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Equivalence and Translation Strategies

By Thomas Rudd, Hannah Evans, Lauren Pavitt and Charlotte Hedar

Charlotte Hedar

on 13 March 2012

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Transcript of Equivalence and Translation Strategies

Equivalence and Translation Strategies Equivalence and Translation Theory
What Is Equivalence? Jakobson Nida Catford Baker a)Having equality of value, force or importance.
(Oxford English Dictionary)

b)Having similar or identical effects.
(The Free Dictionary)

c) Corresponding or virtually identical especially in effect or function.
(Merriam Webster)

Routeledge; 1992; First Edition Mona Baker In Other Words Baker offers a more detailed list of conditions upon which the concept of equivalence can be defined.
Different levels of the translation process.
Bottom-Up Approach Equivalence above word level:
What happens when words combine to form stretches of language? Equivalence at word level:
Is there a one-to-one relationship between word and meaning?

Role of morphemes? Problems of non-equivalence at word level and strategies for dealing with these issues: Some problems of non-equivalence:

(a) Culture-specific concepts
(b) The SL concept is not lexicalized in the target language
(c) The TL lacks a specific term (hyponym)
(d)The use of loan words in the SL
Strategies for dealing with these problems:

(a)Use of a more general word (superordinate)
(b)Translation by a more neutral/less expressive word
(c)Translation by cultural substitution
(d)Translation using a loan word or loan word plus explanation
Grammatical Equivalence:
If grammatical rules vary across languages what problems does this pose in terms of finding a direct correspondence in the TL? Textual Equivalence:
How does the translator maintain the coherence of the SL text?

- Three factors help us decide how much of the texture to preserve:

a)The target audience
b)The purpose of the text
c)The text type. Pragmatic Equivalence:
How does the translator recreate the author's intention in another culture in such a way that enables the TC reader to understand it clearly?
Collocation – the tendency of certain words to co-occur regularly in a given language.

Problems of non-equivalence above word level and strategies for dealing with these issues:
Collocation problems –

a) The engrossing effect of source text patterning
b) Misinterpreting the meaning of a SL collocation
c) The tension between accuracy and naturalness
d) Culture specific collocation
e) Idioms and their collocated translation
Collocation strategies –
a) Using an idiom of similar meaning and form
b) Using an idiom of dissimilar meaning and form
c) Translation by paraphrase
d) Translation by omission
Back-Translated Idioms Not hanging noodles on your ears: (Russian)
To reheat cabbage: (Italian)
Like fingernail and dirt: (Spanish, Mexico)
An ant milker: (Arabic) Hannah Evans, Thomas Rudd, Lauren Pavitt & Charlotte Hedar 1990 Baker provides both theoretical information and guidance.

Translation is not just about finding an equivalent structure, but also about the use of language in a given social context.

Bottom-up approach is fairly comprehensive and allows us to consider the text as a whole.
Baker - conclusion Équivalence - when something is translated into another language it has the same cultural function
Friday 13th in English-language culture = Tuesday 13th in Spanish-language culture
Procedure which 'replicates the same situation as in the original, whilst using completely different wording'
Ideal method when dealing with proverbs, idioms, clichés, nominal or adjectival phrases and the onomatopoeia of animal sounds

Vinay and Darbelnet Seven general strategies to attain equivalence Translation Strategies 1. LOAN
- Used to overcome a lacuna
- Well-established borrowings such as 'menu' and 'déjà vu' have become part of the English language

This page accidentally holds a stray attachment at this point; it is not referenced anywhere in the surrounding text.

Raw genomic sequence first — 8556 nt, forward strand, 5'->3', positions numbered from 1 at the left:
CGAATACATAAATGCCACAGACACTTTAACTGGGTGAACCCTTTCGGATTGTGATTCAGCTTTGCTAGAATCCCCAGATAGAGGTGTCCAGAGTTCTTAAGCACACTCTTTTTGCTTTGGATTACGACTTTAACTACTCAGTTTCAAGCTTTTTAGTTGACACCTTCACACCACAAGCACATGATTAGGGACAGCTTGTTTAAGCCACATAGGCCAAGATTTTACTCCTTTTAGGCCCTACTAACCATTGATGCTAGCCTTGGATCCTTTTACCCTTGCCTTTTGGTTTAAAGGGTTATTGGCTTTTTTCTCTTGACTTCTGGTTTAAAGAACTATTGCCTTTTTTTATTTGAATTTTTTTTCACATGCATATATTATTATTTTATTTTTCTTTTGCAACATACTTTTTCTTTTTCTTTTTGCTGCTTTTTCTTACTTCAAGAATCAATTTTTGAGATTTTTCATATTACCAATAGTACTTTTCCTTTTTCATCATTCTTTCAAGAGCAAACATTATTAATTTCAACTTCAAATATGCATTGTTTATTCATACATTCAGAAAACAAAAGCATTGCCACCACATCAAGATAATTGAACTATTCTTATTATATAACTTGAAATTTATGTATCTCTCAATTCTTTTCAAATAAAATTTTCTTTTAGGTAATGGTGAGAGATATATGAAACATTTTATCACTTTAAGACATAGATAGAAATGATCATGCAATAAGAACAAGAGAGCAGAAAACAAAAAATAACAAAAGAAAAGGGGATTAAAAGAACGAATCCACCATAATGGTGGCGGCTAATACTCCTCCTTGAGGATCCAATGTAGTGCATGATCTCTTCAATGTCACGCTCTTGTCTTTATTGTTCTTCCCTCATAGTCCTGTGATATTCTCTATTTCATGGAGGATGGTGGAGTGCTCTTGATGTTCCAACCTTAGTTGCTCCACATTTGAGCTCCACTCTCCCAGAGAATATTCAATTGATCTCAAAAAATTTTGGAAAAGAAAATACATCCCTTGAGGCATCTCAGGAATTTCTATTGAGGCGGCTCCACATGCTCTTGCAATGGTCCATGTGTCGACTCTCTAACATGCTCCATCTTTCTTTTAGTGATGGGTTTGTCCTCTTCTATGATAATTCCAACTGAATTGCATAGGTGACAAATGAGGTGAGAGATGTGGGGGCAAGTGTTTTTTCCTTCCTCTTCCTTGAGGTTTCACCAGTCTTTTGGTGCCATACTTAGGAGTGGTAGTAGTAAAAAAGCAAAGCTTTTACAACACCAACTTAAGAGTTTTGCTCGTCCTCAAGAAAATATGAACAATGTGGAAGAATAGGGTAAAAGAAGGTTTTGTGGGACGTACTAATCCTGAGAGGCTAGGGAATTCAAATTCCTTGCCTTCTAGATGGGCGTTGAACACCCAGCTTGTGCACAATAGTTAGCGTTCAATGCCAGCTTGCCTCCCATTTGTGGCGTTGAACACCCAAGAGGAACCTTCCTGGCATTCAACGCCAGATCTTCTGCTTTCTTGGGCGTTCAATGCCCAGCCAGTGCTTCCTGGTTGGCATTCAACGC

- A borrowed expression translated literally
e.g. Adam's apple - Pomme d'Adam
Honeymoon - Luna de miel
Teddy Bear - Teddybär

Literal Translation
- Direct transfer of SL text into a grammatically and idiomatically appropriate TL text
- Most common between languagaes of the same family Direct Oblique Transposition
- Switching of grammatical categories.
E.g. Expéditeur: From:
(noun) (preposition)

- Variation of the form of the message
E.g. Peu profond Shallow

- Use of corresponding proverbs and referents.
E.g. “Aïe” “Ouch.”

Like a bull in a China shop Comme un chien dans un jeu de quilles

- Situational equivalence i.e. referring to different things with loosely equivalent cultural functions
E.g. Tour de France Baseball

Further up the list = closer to the source
Down the list = closer to the target language

Several methods can be used within the same sentence, and some translations come under a whole complex of methods so that it is difficult to distinguish them.

A transposition, a modulation, and a correspondence.
Translation is: "the replacement of textual material in one language (SL) by equivalent material in another language (TL)”

- Source and target texts can be viewed as sets of structures
- Structural differences between translations and their sources may be described as “translation shifts,” "departures from formal correspondence.” John Catford Level shifts
- SL item at one linguistic level (e.g. grammar) has a TL equivalent at a different level (e.g. lexis)
E.g. the French future tense endings are represented in English by the auxiliary verb ‘will’

Category shifts
- A grammatical change between the structure of the ST and that of the TT

- SL item is translated with a TL item which belongs to a different grammatical class
i.e. a verb may be translated with a noun

- Changes in rank e.g. longer sentences are broken into smaller sentences for ease of translation

Intra-system shifts,
- Selection of a non-corresponding term in the TL system' e.g. when the SL singular becomes a TL plural.
Translation Shifts
- Relationship between a SL term and a TL term can be expressed as a probability
1 means ‘absolute certainty’
0 means ‘absolute impossibility’

If A is always translated as A’ - one-to-one equivalence e.g. Cat Gato

A probability of less than one indicates variation in the lexical choices made by the translator
e.g. Key Llave/clave/tecla/tonalidad
Roman Jakobson Russian-American literary critic and linguist
Influenced by 'Structuralism' of Ferdinand de Saussure.